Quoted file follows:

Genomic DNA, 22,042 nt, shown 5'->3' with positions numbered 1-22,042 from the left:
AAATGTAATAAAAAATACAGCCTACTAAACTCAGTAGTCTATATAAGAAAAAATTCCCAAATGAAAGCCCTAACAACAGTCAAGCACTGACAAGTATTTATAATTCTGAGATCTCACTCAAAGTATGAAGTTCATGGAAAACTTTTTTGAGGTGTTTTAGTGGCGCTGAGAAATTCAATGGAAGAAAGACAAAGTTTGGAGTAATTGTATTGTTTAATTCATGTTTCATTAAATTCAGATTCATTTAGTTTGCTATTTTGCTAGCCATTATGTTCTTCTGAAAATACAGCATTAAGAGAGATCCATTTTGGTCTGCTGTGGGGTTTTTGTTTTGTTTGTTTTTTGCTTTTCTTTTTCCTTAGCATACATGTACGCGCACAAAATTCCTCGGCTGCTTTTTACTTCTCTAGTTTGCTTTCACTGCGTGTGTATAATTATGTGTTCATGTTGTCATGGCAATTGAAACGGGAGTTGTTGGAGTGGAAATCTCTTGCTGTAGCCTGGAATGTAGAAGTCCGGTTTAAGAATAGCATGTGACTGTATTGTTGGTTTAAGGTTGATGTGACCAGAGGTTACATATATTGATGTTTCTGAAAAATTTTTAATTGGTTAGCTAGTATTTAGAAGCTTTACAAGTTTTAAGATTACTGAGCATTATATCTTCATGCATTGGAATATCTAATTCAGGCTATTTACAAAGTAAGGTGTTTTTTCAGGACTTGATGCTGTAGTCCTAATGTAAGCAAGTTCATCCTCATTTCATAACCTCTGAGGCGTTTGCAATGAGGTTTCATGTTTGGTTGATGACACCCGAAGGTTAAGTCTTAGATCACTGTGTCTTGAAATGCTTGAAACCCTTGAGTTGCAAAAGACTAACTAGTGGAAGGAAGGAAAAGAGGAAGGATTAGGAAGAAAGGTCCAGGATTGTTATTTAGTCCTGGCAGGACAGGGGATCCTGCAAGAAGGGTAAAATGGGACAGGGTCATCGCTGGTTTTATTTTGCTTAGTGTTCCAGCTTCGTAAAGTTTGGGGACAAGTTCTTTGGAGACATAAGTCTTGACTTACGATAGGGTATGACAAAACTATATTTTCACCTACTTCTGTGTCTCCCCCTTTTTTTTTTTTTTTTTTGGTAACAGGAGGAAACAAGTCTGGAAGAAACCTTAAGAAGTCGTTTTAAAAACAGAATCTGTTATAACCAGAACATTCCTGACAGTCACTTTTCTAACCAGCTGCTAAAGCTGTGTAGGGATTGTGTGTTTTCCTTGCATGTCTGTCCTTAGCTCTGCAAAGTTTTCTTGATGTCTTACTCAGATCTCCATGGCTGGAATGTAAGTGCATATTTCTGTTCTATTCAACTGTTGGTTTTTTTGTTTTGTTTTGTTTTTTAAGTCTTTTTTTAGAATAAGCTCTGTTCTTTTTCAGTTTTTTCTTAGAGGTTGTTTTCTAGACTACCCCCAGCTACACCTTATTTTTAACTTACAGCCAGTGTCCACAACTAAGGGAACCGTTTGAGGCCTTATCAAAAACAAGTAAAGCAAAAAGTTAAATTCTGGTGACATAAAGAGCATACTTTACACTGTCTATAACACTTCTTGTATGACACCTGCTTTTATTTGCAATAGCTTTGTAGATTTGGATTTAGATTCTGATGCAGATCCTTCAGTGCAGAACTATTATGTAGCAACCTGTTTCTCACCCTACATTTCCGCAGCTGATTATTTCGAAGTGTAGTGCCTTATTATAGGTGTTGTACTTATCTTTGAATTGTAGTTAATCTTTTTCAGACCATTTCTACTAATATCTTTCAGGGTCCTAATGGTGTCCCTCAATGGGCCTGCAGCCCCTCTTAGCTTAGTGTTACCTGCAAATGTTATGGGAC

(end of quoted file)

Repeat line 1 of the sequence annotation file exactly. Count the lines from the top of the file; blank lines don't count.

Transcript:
Genomic DNA, 22,042 nt, shown 5'->3' with positions numbered 1-22,042 from the left: